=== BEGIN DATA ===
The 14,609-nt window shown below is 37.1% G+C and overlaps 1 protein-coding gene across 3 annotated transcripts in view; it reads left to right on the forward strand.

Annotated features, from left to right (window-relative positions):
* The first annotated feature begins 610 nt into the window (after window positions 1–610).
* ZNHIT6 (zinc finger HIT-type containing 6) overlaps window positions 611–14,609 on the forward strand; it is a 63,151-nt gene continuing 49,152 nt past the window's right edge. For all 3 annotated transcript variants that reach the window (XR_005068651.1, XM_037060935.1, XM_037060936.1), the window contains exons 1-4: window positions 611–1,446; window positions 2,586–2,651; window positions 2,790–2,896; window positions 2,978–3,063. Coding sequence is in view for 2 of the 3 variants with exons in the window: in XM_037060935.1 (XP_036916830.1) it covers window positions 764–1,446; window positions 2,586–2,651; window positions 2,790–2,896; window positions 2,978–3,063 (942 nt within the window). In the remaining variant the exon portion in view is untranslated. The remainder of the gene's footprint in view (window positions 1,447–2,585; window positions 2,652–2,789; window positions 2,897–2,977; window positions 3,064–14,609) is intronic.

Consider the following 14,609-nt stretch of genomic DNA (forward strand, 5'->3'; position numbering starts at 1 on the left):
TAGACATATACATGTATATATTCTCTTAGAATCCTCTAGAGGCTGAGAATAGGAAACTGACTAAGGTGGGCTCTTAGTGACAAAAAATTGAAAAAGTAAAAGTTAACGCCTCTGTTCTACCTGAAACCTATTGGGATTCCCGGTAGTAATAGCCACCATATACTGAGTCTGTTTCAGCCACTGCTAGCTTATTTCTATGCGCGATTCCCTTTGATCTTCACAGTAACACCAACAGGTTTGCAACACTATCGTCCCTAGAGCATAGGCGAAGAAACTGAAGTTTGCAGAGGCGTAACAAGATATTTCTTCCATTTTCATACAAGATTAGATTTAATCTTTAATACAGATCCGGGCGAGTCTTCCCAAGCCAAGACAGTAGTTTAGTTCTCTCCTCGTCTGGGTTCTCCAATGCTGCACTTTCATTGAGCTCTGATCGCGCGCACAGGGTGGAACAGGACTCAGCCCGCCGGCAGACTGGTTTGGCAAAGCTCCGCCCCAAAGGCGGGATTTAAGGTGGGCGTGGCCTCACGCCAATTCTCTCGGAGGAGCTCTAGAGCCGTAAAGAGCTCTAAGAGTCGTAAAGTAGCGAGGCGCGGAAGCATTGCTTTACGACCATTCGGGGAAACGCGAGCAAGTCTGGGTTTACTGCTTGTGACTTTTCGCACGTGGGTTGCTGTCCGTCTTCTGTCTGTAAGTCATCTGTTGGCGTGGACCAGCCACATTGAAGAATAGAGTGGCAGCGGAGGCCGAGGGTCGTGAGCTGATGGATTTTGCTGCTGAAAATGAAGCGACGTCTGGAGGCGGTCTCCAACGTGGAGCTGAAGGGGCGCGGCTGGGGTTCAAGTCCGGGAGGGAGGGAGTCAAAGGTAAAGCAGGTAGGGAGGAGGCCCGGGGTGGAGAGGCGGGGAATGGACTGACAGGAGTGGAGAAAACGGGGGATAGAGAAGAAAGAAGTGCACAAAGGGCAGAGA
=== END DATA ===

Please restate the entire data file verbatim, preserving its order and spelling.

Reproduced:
The 14,609-nt window shown below is 37.1% G+C and overlaps 1 protein-coding gene across 3 annotated transcripts in view; it reads left to right on the forward strand.

Annotated features, from left to right (window-relative positions):
* The first annotated feature begins 610 nt into the window (after window positions 1–610).
* ZNHIT6 (zinc finger HIT-type containing 6) overlaps window positions 611–14,609 on the forward strand; it is a 63,151-nt gene continuing 49,152 nt past the window's right edge. For all 3 annotated transcript variants that reach the window (XR_005068651.1, XM_037060935.1, XM_037060936.1), the window contains exons 1-4: window positions 611–1,446; window positions 2,586–2,651; window positions 2,790–2,896; window positions 2,978–3,063. Coding sequence is in view for 2 of the 3 variants with exons in the window: in XM_037060935.1 (XP_036916830.1) it covers window positions 764–1,446; window positions 2,586–2,651; window positions 2,790–2,896; window positions 2,978–3,063 (942 nt within the window). In the remaining variant the exon portion in view is untranslated. The remainder of the gene's footprint in view (window positions 1,447–2,585; window positions 2,652–2,789; window positions 2,897–2,977; window positions 3,064–14,609) is intronic.

Consider the following 14,609-nt stretch of genomic DNA (forward strand, 5'->3'; position numbering starts at 1 on the left):
TAGACATATACATGTATATATTCTCTTAGAATCCTCTAGAGGCTGAGAATAGGAAACTGACTAAGGTGGGCTCTTAGTGACAAAAAATTGAAAAAGTAAAAGTTAACGCCTCTGTTCTACCTGAAACCTATTGGGATTCCCGGTAGTAATAGCCACCATATACTGAGTCTGTTTCAGCCACTGCTAGCTTATTTCTATGCGCGATTCCCTTTGATCTTCACAGTAACACCAACAGGTTTGCAACACTATCGTCCCTAGAGCATAGGCGAAGAAACTGAAGTTTGCAGAGGCGTAACAAGATATTTCTTCCATTTTCATACAAGATTAGATTTAATCTTTAATACAGATCCGGGCGAGTCTTCCCAAGCCAAGACAGTAGTTTAGTTCTCTCCTCGTCTGGGTTCTCCAATGCTGCACTTTCATTGAGCTCTGATCGCGCGCACAGGGTGGAACAGGACTCAGCCCGCCGGCAGACTGGTTTGGCAAAGCTCCGCCCCAAAGGCGGGATTTAAGGTGGGCGTGGCCTCACGCCAATTCTCTCGGAGGAGCTCTAGAGCCGTAAAGAGCTCTAAGAGTCGTAAAGTAGCGAGGCGCGGAAGCATTGCTTTACGACCATTCGGGGAAACGCGAGCAAGTCTGGGTTTACTGCTTGTGACTTTTCGCACGTGGGTTGCTGTCCGTCTTCTGTCTGTAAGTCATCTGTTGGCGTGGACCAGCCACATTGAAGAATAGAGTGGCAGCGGAGGCCGAGGGTCGTGAGCTGATGGATTTTGCTGCTGAAAATGAAGCGACGTCTGGAGGCGGTCTCCAACGTGGAGCTGAAGGGGCGCGGCTGGGGTTCAAGTCCGGGAGGGAGGGAGTCAAAGGTAAAGCAGGTAGGGAGGAGGCCCGGGGTGGAGAGGCGGGGAATGGACTGACAGGAGTGGAGAAAACGGGGGATAGAGAAGAAAGAAGTGCACAAAGGGCAGAGA